Azerbaijan's President, Ilham Aliyev, said on Sunday his country's forces had taken Shusha, the second-largest city in the Nagorno-Karabakh enclave, but Armenian officials denied the city had been captured.
Shusha, which Armenians call Shushi, is of cultural and strategic importance to both sides and is located 15 kilometres south of the enclave's largest city, Stepanakert.
It is on a hilltop, with cliffs making it a natural fortress, and on the main road linking the city with the territory of neighbouring Armenia, which backs the separatists.
At least 1,000 people have died in nearly six weeks of fighting in and around Nagorno-Karabakh, a mountainous enclave internationally recognised as part of Azerbaijan but populated and controlled by ethnic Armenians.
"[This day] will become a great day in the history of Azerbaijan," Mr Aliyev said, announcing that Baku's troops had taken Shusha.
In Baku, Azeris gathered in large numbers to celebrate, waving flags and chanting slogans, while drivers sounded their car horns.
Azerbaijan has so far produced no evidence to support the claims.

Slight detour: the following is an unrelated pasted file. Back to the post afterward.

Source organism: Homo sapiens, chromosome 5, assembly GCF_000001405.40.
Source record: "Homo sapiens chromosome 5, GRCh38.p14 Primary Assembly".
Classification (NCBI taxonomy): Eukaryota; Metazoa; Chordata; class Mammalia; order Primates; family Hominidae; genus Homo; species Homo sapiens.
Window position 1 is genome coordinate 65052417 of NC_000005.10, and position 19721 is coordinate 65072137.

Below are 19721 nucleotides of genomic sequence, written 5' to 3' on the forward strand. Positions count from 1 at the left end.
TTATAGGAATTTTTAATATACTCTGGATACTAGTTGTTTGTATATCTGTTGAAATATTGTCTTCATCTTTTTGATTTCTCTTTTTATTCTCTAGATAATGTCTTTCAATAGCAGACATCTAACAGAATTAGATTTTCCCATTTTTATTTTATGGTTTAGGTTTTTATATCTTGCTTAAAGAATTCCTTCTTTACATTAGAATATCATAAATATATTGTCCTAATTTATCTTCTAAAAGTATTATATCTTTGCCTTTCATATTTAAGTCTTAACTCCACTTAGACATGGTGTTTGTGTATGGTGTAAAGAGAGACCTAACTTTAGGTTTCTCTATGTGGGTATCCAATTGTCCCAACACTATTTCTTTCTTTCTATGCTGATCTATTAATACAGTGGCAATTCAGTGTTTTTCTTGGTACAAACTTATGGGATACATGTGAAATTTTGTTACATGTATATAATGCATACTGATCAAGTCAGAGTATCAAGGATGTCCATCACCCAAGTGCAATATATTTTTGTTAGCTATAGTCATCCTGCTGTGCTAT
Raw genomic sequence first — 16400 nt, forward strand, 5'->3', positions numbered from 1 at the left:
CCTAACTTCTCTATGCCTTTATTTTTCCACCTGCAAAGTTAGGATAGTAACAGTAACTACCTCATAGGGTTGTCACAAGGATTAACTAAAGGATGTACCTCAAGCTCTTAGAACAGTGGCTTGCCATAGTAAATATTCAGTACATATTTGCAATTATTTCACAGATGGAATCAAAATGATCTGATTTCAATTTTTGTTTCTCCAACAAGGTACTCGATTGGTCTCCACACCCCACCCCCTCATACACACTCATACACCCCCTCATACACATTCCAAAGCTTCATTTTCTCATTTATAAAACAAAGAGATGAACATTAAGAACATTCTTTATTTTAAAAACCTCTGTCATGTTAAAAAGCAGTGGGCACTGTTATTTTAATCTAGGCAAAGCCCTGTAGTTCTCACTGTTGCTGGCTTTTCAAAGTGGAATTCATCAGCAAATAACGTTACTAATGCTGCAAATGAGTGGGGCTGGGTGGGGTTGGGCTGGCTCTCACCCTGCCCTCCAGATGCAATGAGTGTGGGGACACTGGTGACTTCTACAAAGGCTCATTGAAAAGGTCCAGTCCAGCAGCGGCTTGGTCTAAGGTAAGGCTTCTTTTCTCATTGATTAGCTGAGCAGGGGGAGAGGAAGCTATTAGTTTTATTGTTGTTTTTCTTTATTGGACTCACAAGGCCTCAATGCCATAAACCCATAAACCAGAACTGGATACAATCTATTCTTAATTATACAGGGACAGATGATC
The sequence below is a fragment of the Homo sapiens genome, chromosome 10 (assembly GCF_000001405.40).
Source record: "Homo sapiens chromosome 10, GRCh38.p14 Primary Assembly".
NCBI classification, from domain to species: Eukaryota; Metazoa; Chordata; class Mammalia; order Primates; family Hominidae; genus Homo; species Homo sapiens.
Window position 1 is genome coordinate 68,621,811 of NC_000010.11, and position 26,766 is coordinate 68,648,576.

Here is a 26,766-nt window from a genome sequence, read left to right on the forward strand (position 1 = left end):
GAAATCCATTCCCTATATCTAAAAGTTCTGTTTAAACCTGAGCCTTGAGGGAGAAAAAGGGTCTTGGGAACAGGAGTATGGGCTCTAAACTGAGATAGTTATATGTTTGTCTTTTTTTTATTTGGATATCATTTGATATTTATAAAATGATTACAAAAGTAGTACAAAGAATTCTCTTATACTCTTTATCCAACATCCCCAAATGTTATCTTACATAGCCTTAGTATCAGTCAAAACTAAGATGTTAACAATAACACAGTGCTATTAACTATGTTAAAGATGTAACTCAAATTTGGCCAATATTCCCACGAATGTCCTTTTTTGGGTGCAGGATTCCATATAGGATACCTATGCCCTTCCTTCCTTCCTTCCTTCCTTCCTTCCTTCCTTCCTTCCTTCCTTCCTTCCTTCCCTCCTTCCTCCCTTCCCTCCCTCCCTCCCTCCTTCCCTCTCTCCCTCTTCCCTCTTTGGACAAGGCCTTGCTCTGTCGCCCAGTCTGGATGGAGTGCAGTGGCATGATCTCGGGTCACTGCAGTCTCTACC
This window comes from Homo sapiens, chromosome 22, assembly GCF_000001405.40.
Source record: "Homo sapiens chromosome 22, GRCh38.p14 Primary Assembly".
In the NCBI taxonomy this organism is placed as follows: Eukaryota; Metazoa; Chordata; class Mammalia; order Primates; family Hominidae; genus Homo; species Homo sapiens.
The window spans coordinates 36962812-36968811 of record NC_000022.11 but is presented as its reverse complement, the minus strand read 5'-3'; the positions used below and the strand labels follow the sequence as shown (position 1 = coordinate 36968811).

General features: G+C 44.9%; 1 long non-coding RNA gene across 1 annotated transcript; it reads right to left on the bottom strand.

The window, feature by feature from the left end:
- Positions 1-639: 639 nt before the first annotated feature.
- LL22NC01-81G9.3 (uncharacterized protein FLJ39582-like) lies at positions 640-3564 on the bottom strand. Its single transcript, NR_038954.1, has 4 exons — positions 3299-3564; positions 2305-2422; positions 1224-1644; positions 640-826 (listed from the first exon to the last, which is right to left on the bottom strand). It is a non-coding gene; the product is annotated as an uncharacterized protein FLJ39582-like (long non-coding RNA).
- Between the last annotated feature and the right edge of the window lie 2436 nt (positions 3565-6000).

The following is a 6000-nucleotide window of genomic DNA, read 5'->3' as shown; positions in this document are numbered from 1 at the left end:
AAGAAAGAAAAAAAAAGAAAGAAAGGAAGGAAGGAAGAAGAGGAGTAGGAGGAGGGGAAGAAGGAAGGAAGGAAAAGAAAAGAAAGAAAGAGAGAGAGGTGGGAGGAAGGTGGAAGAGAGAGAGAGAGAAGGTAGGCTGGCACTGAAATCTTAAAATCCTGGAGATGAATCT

Officials from the Nagorno-Karabakh region and Armenia's Defence Ministry denied Mr Aliyev's statement, but no official rebuttal has been issued.
"Shushi remains an unattainable pipe dream for Azerbaijan. Despite heavy destruction, the fortress city withstands the blows of the enemy," the Nagorno-Karabakh Rescue Service said before the announcement.
Armenia's defence ministry said that heavy fighting for the strategic site continues, while the Defence Army of Nagorno-Karabakh said they had repelled numerous attempts by the Azerbaijani side to advance on the town.
Emboldened by Turkish support, Azerbaijan has the upper hand in the bloodiest fighting in more than 25 years in the South Caucasus. In just over a month, it has retaken much of the land in and around Nagorno-Karabakh that it lost in a previous war over the territory in the 1990s.
The city could become a key staging post for an Azerbaijani assault on the enclave's largest city, Stepanakert. Both faced heavy shelling in recent days. Azerbaijan's defence ministry said allegations that it had shelled civilian areas were misinformation.
Shusha's population was predominantly Azerbaijani before the previous conflict, making it historically significant for Azerbaijan. For Armenians, it is the site of Karabakh's cathedral, which was damaged in shelling last month.
Azerbaijan has reclaimed swathes of territory on Karabakh's southern flank – with experts estimating Baku has retaken 15 to 20 per cent of the territory it lost in Nagorno-Karabakh and seven surrounding regions in the 1990s.
Much of this land is plains and the fighting will be much harder in the narrow passes and mountains where separatist forces have had years to build up their defences.
Armenian officials say any Azerbaijani gains have come at an enormous cost and claim to have killed several thousand enemy troops.